Gambia’s authoritarian leader Yahya Jammeh said on Saturday he was stepping down under pressure from regional armies which entered the West African country this week following his refusal to concede an election defeat to President Adama Barrow.
Jammeh was due to go into exile under a deal worked out with African leaders and the announcement on state television ended a reign that began in 1994 when he seized power in a coup.
In practice, Jammeh had little choice after some 7,000 soldiers from Nigeria and Senegal entered Gambia on Thursday backed by tanks and warplanes. They were poised to move into the capital, Banjul, as Jammeh’s army provided no resistance.
Jammeh’s government established a reputation for torturing and killing perceived opponents to stifle dissent and his departure will likely be welcomed by democracy advocates and viewed as a triumph for African diplomacy.
“I have decided today in good conscience to relinquish the mantle of leadership of this great nation,” Jammeh said on state TV, dressed in a white robe and looking fatigued.
“All those who have supported me or were against me in this period, I implore them to put the supreme interest of our nation the Gambia above all partisan interest and endeavour to work together as one nation,” he added.
Jammeh said his leaving power was in the national interest, adding he was grateful there was no bloodshed during the stalemate.
The leader was due to leave Gambia on Saturday, but there were conflicting reports as to where he would fly under a deal negotiated by the presidents of Guinea and Mauritania who travelled to Banjul on Friday to mediate, according to sources close to the talks.
Those talks involved whether he could be offered amnesty for alleged crimes committed during his rule, the sources said.
Some in Banjul said they were angry he was being allowed to bargain and sceptical he would in fact step down, not least because he first accepted he lost the Dec. 1 election to Barrow and then changed his mind.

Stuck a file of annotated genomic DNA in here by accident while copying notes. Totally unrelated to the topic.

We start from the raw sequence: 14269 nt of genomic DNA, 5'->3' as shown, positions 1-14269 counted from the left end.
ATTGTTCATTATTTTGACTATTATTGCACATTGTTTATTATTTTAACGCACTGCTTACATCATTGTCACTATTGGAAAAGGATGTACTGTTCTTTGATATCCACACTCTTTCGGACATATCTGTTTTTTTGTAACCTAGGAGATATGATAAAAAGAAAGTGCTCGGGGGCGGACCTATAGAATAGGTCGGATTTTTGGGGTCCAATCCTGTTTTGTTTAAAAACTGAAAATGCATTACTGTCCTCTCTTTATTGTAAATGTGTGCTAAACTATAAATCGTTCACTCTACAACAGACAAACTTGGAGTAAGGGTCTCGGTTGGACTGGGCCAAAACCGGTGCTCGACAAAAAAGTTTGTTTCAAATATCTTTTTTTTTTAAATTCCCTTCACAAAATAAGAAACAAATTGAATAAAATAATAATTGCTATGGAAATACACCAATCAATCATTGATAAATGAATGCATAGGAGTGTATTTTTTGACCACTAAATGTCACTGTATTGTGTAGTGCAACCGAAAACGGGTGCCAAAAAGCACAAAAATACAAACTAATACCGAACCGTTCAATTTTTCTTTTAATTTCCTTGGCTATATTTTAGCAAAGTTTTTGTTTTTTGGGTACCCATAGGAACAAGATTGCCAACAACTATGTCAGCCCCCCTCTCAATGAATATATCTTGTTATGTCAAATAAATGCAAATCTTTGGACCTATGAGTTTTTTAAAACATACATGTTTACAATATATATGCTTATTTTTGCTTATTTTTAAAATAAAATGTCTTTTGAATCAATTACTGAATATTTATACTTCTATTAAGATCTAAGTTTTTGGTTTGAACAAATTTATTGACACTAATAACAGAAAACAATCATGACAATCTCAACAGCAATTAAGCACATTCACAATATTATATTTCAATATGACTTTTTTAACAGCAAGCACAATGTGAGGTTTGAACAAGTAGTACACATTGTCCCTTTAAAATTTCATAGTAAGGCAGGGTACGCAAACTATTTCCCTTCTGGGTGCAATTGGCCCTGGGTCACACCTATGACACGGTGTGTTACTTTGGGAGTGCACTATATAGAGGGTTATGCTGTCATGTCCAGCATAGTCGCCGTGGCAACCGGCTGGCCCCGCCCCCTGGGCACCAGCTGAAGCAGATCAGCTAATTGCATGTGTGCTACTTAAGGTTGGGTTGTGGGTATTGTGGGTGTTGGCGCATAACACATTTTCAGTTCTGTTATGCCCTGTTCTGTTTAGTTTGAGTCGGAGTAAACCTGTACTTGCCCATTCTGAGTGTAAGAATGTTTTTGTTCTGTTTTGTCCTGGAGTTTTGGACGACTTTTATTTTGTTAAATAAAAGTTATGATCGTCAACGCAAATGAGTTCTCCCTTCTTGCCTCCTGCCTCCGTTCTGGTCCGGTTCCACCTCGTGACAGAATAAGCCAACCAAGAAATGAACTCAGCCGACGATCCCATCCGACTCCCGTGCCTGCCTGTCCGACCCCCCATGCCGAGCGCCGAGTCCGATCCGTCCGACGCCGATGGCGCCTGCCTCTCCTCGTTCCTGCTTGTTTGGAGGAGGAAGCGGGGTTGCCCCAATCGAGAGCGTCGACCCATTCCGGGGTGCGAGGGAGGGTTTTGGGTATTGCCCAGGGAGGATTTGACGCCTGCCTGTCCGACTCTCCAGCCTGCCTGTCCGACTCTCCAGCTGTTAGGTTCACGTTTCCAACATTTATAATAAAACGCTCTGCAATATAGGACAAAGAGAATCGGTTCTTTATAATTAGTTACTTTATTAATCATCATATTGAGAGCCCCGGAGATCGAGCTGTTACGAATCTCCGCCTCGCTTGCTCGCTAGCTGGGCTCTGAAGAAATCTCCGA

“It’s hard because we want our freedom now. But this man he can say this today and tomorrow it can be different. That’s the kind of person he is,” said Ismaila Ndiaye, 61, a plumber and stone mason as he gathered with others close to State House.
In a last bid to cling to power this week, he declared a state of emergency and dissolved the cabinet while the National Assembly extended his term for three months. More than half the government resigned and 45,000 people fled across the border to Senegal.
Patience Williams, 50, a dental nurse, derided the region’s leaders for not taking a tougher line and said: “He’s a stubborn man. It should be surrender, handcuffs or death.”
‘RULE OF FEAR’ BANISHED
Barrow, 51, is a soft-spoken man who worked as a property developer and led an opposition coalition few thought would win.
He was sworn in at the Gambian Embassy in Senegal on Thursday and called for international support.
“The rule of fear has been banished from Gambia for good,” Barrow told a crowd at a Dakar hotel on Friday, once it became clear a deal had been struck for Jammeh to relinquish power.
“To all of you forced by political circumstances to flee our country, you now have the liberty to return home,” he said. Barrow was also expected to return to the country.
The crisis was a test for regional bloc ECOWAS, not least because Jammeh held office longer than any other current president in the grouping of states. The African Union and U.N. Security Council supported the military intervention.
“The accord sees the departure of Jammeh from Gambia for an African country with guarantees for his family, those close to him and himself. He can come back to the country as he pleases,” Mauritania’s President Mohamed Ould Abdel Aziz was quoted as saying by the Mauritanian state news agency.
Gambia’s Atlantic Ocean beaches make it a holiday destination for Europeans. Tourism, peanut production and overseas remittances are crucial to the economy of the country of 1.8 million. GDP is expected to grow 4.5 percent in 2017 after a projected contraction of 4.0 percent last year, World Bank figures showed.